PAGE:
And how do we respond to that initiative? With one hand we try to destroy (as we should) but since we are not at war, we try to build with the other hand simultaneously. This does not work. Counter Insurgency doctrine calls for civil efforts to separate the population from the insurgents, but this cannot be done with schools and roads and other bribes. Even if it could, none of our gains would be meaningful, because we would always face the possibility that our enemy could outbid us. Instead, we must convince populations that harboring insurgents is too costly and too dangerous, and the only way to do that is to inflict a lot of pain. My southern relations have no love for Sherman, but even they would agree that he was right about one thing. To end a war quickly, you have to burn your own path to the sea, and much of what you burn through will be civilian infrastructure. This necessity of war is not recognized in counter insurgency, or Military Operations Other Than War.
So failing to follow the Constitution leads us to half-hearted military efforts. This, in turn, leads directly to an inability to bring those efforts to a satisfactory close. If you do not wage war in a manner that is sufficiently brutal, you will undoubtedly fail to press what remains of the enemy’s leadership for a public, complete, and unconditional surrender. This is deeply unfortunate, because nothing else will work to give the population permission to cease its resistance. In the Second World War, we expected tremendous resistance in the Japanese homeland, and when resistance failed, we expected wholesale suicides. We had neither, because we had the presence of mind to make a public ceremony of the Japanese surrender, and because the emperor himself addressed the Japanese people by radio, and told them the war was over. More recently, we have made war (or none-war, if you please) on people who have suffered for years under brutal dictators. Despite the hardening effects of that suffering on their societies, we expected them to give up after only a few hours of battle. We thought that Iraqis, who for years feared crossing the street without permission from Saddam Hussein, would suddenly shift their support to us when he went into hiding. Then we expected it would happen when he died. We’re still wondering why we don’t enjoy broader support from Iraqis. It’s because, no matter how much they feared their leader, he was still THEIR leader, and absent an official surrender from him or his representative, they were left without orders to stop fighting. To put it into Oprah-speak, they have no closure. Without closure, without permission to stop being what they’ve been for 40 years, or, in the case of the Japanese, for centuries, they find it very difficult to make the psychological leap.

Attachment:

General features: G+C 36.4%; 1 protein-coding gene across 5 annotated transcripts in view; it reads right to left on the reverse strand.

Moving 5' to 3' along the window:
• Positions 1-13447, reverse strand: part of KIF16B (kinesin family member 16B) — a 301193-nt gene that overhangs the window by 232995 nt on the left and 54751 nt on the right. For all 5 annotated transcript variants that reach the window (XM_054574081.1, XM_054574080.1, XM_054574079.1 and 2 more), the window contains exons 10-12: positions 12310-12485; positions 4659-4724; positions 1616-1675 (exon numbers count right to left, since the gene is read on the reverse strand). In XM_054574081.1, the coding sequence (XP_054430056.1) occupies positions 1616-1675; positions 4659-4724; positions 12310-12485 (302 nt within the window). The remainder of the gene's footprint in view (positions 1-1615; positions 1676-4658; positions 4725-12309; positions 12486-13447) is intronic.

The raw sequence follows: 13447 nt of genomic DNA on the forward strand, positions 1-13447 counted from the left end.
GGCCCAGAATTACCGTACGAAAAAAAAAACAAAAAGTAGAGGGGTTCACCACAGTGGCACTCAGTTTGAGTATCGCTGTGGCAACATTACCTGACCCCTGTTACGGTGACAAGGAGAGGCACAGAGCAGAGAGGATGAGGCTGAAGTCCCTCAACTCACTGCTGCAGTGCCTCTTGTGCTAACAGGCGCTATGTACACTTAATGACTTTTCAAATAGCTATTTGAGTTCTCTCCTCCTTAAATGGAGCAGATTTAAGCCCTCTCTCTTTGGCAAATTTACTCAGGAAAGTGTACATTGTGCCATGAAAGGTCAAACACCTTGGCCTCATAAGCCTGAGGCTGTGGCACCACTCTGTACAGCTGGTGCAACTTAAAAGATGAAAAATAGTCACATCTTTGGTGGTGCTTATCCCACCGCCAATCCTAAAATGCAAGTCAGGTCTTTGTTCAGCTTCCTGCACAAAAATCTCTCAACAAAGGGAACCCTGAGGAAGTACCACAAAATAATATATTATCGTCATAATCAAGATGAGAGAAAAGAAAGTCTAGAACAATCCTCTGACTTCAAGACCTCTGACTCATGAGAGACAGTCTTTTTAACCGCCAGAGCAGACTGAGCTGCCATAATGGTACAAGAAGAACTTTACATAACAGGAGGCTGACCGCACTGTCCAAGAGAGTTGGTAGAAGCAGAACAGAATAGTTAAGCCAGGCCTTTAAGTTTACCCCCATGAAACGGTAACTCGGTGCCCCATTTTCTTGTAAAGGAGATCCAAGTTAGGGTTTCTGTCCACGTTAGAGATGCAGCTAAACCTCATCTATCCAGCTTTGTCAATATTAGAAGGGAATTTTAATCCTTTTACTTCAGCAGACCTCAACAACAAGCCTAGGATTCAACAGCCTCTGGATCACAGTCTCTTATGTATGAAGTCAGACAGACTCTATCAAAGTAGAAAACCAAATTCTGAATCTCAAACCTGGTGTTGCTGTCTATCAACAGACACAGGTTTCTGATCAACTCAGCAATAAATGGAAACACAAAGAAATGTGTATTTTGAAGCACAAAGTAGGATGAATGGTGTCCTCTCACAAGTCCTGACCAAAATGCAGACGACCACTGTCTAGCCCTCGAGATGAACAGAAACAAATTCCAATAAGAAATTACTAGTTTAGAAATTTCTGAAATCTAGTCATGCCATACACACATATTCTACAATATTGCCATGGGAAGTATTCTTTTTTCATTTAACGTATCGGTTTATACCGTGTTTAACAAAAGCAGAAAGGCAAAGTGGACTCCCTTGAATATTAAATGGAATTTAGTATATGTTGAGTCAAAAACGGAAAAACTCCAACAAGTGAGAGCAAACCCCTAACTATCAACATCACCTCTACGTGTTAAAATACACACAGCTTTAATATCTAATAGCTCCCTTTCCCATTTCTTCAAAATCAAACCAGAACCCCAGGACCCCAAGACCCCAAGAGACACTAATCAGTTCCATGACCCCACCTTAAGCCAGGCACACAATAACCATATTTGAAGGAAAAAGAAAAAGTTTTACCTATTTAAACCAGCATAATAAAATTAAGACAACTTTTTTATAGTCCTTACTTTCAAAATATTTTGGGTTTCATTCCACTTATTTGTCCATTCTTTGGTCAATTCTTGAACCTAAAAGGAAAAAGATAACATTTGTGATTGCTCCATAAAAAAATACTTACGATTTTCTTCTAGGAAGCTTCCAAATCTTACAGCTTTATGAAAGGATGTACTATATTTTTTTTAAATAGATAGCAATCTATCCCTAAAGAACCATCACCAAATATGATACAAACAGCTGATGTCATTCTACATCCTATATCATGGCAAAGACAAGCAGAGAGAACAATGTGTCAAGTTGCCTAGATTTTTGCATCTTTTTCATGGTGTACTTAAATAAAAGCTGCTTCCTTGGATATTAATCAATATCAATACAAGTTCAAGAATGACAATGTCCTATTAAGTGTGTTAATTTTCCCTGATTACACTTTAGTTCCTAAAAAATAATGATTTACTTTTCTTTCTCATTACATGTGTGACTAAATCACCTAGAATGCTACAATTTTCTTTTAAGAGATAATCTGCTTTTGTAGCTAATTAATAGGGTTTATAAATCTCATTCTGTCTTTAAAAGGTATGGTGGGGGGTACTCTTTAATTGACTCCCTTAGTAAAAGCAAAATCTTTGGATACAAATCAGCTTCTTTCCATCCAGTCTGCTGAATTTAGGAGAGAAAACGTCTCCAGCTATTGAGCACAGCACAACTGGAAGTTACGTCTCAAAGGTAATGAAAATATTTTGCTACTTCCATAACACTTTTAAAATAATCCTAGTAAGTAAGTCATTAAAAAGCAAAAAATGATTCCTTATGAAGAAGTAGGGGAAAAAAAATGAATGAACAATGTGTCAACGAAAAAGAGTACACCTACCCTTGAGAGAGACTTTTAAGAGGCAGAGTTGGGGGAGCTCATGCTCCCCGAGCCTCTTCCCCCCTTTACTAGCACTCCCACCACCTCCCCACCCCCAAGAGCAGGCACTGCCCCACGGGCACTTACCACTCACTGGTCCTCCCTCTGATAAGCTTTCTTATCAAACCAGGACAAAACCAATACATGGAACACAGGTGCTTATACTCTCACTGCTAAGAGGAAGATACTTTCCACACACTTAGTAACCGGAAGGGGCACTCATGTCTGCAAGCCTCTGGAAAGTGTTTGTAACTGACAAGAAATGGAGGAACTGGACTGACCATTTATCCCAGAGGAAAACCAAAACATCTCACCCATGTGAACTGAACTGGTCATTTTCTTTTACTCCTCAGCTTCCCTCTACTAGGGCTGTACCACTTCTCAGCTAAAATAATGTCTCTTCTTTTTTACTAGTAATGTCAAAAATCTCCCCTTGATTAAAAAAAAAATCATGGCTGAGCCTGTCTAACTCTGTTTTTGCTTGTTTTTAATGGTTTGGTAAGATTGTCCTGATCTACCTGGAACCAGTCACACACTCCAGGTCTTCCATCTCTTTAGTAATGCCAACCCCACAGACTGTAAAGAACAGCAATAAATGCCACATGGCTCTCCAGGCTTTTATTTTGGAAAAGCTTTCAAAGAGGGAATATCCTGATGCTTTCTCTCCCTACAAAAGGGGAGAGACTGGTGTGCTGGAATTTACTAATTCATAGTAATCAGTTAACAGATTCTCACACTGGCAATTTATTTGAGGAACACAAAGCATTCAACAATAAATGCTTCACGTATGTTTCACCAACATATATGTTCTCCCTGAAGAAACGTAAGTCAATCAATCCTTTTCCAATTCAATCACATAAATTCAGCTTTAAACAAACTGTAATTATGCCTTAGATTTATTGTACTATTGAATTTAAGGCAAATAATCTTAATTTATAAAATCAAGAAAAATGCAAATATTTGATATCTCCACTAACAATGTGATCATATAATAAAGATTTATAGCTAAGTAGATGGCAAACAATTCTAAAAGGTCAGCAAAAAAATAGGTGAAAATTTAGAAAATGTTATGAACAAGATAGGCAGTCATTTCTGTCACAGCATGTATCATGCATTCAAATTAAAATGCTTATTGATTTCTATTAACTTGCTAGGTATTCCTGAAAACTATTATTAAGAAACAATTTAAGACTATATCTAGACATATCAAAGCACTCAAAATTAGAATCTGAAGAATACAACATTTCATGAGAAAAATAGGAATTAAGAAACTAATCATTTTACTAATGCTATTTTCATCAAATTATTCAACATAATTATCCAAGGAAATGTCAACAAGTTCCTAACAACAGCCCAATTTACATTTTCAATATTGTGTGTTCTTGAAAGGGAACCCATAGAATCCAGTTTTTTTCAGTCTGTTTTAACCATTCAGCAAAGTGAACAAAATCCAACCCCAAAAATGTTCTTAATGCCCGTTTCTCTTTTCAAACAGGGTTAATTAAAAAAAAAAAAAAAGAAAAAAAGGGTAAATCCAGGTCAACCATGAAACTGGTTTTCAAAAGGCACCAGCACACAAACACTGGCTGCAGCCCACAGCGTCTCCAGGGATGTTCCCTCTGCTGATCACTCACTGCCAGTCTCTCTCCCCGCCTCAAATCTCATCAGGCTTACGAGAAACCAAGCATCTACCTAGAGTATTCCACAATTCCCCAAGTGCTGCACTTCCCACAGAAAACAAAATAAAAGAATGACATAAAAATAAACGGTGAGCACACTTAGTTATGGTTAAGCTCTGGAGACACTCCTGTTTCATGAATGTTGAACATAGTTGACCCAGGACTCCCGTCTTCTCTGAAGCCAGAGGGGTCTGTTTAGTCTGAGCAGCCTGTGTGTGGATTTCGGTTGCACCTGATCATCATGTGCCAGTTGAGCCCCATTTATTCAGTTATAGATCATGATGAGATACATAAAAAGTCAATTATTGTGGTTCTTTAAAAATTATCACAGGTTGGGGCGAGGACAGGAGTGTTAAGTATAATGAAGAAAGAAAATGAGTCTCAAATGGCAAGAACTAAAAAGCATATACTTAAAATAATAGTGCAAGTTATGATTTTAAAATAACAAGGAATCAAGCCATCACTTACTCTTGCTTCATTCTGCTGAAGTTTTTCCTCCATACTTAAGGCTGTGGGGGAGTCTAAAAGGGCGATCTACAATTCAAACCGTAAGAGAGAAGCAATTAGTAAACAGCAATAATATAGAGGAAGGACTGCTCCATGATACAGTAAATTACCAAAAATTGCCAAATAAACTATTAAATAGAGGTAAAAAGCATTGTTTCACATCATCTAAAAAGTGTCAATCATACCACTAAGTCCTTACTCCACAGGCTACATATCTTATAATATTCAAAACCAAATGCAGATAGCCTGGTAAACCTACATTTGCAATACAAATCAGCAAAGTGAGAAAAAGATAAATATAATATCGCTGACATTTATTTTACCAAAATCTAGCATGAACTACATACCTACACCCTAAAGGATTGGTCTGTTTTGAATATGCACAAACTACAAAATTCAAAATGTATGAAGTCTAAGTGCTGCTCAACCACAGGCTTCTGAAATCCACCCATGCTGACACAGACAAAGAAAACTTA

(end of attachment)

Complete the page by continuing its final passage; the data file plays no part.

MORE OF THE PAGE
We’re of no help to them in making that leap if, while we’re trying to destroy insurgents, we’re building schools and digging wells. We should be doing nothing of the kind. Suffering is what is needed to make the population shift its perspective, and alleviating the suffering at the same time we’re administering it does not help. The Japanese people went from preferring suicide to laying down their arms and accepting occupation because they had suffered grievously first, which made the surrender acceptable and meaningful. If we had been passing out lead suits and airdropping food at the same time we bombed Hiroshima and Nagasaki, our message would have been seriously muddled. It’s no different in Iraq, Afghanistan, or anywhere else.
As MacArthur demonstrated, there is plenty of time for magnanimity after the surrender. After the surrender, kindness means something. It’s appreciated. How else can we account for MacArthur’s popularity in Japan after the war? Before the surrender though, these well-intended gestures are seen as a sign of weakness, and they are skillfully exploited.
If our presidents returned to the constitutional practice of calling upon Congress to declare war, we could have a national debate before we committed our military to “kinetic actions.” If Congress declines to honor the President’s request, then the endeavor should be shelved. And if an effort is too insignificant to merit a declaration, then it is most likely not serious enough to warrant the loss of American lives. If, however, Congress consents to declare war, that declaration will have a galvanizing effect on the population, just as it should have a sobering effect on the leadership. Failure to subject ourselves to this process erodes respect for the Constitution we swore to defend, just as it deprives us of these other beneficial effects.